Well, it’s now more than a week after the last Hoagies & Stogies on Translation. As usual it was a great time, and many men told me how much they enjoyed it. And it was especially great for me to get to know two new first-time H&S speakers in Mark Strauss and Ed Hale, two guys who lived up to the Hoagies & Stogies standard for vigorously and charitably defending their theological convictions.
So I wanted to put down some of my thoughts, see where they go.
First off, let me say that before (and after) the debate, I am a big fan of the ESV (ever since I switched from the REB). However, as I discovered from this experience, if you look close, the ESV can be very awkward in places (you try to memorize the ESV’s rendition of Acts 3:16!)
However, I still believe the ESV is a great translation (better than the NIV anyways). And that’s because I subscribe to the essentially literal translation philosophy (and wasn’t convinced out of it at H&S). I think also that the audience, in the end, was not convinced by Strauss. All of the difficult questions submitted for Q&A were critical of Strauss’ position.
I think Strauss’ arguments need to be attacked at a lower level. His argument rests on the assumption (and a stated assumption) that the Bible should be translated according to the same philosophy as any other works. But it seems to me a pretty easy case to make that God’s Words are a in a separate class, and dictate a unique translation philosophy.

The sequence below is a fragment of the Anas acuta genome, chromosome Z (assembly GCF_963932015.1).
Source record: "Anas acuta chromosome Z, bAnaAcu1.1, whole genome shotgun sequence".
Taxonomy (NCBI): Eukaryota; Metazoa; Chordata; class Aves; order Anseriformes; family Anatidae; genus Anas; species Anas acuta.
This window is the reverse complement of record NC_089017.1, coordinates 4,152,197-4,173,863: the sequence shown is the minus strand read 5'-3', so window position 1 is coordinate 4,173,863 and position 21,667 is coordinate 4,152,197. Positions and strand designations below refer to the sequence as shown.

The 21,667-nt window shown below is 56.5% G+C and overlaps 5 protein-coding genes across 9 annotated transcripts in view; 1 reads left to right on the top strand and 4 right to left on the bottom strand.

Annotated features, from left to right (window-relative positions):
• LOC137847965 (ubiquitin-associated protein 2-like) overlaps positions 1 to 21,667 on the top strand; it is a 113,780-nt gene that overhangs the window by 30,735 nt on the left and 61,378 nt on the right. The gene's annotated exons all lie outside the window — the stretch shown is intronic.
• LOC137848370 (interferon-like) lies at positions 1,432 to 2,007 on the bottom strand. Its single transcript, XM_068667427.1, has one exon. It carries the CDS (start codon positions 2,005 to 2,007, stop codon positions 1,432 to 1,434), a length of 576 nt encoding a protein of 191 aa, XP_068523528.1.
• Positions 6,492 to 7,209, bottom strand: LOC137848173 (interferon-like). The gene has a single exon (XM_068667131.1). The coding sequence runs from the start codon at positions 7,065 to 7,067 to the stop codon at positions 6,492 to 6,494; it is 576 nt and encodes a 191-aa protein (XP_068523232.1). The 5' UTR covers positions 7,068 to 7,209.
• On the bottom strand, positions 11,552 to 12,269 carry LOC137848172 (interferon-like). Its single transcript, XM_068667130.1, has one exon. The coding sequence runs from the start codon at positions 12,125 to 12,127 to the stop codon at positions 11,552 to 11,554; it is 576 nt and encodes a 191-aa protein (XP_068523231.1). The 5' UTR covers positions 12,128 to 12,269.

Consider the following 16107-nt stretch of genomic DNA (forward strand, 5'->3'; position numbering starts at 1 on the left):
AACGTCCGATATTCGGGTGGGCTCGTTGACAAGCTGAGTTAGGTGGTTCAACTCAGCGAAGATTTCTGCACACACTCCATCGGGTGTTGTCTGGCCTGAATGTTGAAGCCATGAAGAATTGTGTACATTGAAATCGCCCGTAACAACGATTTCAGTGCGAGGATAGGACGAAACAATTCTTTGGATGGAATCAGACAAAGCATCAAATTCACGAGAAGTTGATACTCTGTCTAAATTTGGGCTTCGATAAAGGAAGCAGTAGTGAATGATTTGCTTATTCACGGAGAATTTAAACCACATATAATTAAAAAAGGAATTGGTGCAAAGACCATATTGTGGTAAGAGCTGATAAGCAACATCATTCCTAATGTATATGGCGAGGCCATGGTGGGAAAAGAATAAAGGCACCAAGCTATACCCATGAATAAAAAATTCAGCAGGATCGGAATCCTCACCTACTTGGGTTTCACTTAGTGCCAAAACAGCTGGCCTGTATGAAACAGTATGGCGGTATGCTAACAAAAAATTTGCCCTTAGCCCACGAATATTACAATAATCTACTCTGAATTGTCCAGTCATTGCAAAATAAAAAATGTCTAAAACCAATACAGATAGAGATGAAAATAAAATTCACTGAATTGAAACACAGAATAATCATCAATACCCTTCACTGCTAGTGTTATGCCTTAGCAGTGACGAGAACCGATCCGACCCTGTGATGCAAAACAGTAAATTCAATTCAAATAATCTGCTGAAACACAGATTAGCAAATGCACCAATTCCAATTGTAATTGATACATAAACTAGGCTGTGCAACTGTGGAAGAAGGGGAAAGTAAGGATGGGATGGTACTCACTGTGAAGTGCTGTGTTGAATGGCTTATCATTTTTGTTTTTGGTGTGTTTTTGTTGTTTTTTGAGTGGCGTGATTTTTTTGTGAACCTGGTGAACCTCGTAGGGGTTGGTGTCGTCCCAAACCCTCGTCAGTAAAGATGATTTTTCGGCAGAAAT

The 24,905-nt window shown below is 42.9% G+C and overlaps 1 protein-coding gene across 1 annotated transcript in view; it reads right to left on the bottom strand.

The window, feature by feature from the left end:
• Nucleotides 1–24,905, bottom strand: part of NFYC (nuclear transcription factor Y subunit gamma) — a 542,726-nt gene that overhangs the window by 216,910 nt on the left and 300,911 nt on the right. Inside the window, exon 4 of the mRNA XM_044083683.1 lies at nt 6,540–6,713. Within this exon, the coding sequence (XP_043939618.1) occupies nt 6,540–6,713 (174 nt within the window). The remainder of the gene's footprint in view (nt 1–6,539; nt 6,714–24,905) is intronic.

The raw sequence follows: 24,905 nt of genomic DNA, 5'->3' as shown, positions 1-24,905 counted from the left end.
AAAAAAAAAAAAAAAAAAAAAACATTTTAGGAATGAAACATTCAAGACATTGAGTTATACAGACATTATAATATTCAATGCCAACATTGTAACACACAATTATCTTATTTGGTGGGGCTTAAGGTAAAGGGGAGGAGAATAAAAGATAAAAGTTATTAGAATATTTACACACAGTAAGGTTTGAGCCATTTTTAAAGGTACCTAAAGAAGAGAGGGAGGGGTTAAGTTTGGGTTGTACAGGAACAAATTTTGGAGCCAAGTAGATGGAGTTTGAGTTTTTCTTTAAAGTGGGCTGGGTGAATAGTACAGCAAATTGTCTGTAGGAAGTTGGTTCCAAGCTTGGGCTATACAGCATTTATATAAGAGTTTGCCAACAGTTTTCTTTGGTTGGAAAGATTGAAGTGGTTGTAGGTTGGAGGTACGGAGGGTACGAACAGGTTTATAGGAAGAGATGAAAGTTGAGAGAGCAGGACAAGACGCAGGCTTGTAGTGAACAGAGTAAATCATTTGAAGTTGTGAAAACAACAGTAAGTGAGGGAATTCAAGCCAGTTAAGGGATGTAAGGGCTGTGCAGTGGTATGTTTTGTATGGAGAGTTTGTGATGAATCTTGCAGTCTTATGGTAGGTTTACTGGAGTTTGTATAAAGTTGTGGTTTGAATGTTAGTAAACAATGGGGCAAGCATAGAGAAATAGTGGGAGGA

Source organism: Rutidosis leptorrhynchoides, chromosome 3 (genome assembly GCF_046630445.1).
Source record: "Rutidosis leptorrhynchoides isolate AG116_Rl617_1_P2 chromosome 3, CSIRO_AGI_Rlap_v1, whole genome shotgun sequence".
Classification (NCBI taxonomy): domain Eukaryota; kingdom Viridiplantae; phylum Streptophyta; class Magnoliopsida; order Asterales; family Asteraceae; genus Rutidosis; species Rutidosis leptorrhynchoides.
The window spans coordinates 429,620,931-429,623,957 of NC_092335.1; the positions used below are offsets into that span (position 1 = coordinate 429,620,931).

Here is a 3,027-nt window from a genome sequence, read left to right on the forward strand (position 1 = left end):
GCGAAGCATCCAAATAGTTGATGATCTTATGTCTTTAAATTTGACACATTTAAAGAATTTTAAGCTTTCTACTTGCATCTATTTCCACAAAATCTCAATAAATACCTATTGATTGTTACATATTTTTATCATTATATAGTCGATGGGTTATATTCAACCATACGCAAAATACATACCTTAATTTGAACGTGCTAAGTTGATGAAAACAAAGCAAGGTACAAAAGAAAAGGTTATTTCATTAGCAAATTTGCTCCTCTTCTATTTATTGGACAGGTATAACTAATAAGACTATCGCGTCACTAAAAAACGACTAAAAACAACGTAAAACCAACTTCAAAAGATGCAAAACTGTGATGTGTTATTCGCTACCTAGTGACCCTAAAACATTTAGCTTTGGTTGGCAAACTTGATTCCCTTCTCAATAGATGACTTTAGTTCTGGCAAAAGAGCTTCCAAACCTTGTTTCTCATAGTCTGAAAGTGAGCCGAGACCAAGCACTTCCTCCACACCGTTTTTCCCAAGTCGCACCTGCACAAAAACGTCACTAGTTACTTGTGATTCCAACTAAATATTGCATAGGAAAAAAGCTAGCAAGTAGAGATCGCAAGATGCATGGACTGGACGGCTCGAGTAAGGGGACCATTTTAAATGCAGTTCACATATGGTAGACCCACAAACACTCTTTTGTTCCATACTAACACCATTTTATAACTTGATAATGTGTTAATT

The issue of the Septuagint, and New Testament citation of the Old Testament came up in the Q&A. Strauss admitted that the Greek (NT and/or Septuagint) handling of the OT Hebrew evidences a translation philosophy which is, more often literal than not. But then Strauss laughed it off as because “back then they didn’t know any better.” It seems to me that this avenue could be Strauss’ achilles heel, because it’s pretty ballsy to second-guess inspired writers.
Some questions I wish I had thought to submit to the Q&A:
- Is there some intrinsic characteristic of Reformed-ness that makes us gravitate towards the ESV in particular, and the literal translation philosophy in general?
- Does the literal philosophy, with its focus on the words of God in the original languages, boil down to the same stance as Islam’s position that the Koran is no longer the Koran when it’s translated away from Arabic?
- Does/should every Christian have to learn some Greek and Hebrew?
But it’s probably better I didn’t squeeze those questions in, because we might have all frozen solid!
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